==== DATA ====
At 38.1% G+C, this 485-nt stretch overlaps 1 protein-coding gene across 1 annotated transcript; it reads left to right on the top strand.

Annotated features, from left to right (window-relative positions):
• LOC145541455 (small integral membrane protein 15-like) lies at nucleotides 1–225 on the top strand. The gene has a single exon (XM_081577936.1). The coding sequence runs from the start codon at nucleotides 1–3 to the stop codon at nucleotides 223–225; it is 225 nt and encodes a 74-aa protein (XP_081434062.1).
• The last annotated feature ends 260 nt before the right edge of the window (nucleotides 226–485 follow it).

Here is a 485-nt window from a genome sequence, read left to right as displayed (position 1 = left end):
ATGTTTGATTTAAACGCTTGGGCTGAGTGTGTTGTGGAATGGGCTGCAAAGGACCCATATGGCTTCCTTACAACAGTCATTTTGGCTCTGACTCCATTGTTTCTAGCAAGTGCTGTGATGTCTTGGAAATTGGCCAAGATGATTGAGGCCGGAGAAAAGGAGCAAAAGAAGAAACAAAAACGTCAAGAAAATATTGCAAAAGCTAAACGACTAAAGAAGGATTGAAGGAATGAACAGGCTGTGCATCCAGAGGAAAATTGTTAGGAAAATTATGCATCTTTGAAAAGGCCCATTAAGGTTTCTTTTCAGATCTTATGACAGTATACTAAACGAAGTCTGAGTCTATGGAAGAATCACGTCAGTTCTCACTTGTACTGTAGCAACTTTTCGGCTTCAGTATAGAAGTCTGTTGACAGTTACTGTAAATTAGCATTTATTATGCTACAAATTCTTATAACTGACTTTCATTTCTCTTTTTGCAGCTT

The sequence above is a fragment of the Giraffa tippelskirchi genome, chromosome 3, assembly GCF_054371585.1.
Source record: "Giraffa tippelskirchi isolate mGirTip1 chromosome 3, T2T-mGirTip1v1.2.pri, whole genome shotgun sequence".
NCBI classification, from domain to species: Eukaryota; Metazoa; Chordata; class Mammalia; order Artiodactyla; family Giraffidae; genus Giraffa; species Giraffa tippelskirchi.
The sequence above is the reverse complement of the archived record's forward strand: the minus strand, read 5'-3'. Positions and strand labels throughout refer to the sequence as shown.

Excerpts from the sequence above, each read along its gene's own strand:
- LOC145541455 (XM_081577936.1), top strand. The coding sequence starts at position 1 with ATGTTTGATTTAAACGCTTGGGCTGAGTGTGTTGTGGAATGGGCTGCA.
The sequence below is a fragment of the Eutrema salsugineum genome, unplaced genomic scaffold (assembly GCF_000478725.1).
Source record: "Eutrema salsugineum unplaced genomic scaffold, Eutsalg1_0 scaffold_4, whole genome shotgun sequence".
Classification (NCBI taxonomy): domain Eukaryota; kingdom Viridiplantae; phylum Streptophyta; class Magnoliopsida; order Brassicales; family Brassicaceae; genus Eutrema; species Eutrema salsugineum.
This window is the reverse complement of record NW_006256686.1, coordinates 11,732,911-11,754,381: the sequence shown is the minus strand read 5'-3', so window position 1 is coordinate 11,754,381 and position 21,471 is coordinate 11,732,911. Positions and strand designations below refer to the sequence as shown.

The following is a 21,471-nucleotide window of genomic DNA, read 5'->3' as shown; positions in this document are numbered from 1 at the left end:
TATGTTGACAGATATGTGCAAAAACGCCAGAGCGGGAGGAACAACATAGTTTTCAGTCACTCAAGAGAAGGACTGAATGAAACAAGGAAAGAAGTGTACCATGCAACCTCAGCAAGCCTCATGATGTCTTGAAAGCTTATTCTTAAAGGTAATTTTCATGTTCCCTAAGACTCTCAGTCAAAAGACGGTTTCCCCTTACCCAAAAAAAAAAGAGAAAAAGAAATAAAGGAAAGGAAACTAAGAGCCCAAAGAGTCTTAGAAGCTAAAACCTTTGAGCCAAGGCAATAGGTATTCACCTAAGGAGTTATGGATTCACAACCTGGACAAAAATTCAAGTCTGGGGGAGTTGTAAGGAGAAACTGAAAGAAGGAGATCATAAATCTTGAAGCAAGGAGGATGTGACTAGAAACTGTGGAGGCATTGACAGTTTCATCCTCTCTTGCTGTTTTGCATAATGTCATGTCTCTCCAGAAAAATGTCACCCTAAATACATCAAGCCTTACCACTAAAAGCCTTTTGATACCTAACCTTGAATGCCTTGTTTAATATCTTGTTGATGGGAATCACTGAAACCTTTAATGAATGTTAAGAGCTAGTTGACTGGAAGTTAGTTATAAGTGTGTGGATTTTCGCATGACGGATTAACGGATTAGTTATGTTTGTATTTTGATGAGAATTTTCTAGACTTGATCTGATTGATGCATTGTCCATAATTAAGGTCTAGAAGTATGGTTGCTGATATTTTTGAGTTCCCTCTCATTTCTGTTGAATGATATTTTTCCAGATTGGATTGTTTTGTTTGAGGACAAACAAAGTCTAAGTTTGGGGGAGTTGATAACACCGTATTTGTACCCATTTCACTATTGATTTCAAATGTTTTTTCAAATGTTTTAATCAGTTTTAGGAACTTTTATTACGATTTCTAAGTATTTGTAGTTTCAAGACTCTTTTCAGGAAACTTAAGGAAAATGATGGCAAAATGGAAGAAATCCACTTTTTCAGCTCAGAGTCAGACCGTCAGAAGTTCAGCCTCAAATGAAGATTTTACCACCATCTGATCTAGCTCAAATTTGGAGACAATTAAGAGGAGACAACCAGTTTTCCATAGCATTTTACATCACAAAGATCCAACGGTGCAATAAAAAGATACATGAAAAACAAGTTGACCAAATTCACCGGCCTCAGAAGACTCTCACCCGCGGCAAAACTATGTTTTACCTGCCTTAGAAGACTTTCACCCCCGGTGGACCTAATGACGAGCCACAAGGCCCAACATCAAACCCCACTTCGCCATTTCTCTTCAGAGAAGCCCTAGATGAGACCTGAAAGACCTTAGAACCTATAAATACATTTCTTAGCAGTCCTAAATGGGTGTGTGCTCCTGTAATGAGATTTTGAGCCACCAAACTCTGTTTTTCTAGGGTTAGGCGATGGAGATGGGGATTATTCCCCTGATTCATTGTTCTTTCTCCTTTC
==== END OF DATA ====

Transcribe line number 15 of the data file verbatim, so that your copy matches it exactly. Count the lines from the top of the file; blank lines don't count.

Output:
Classification (NCBI taxonomy): domain Eukaryota; kingdom Viridiplantae; phylum Streptophyta; class Magnoliopsida; order Brassicales; family Brassicaceae; genus Eutrema; species Eutrema salsugineum.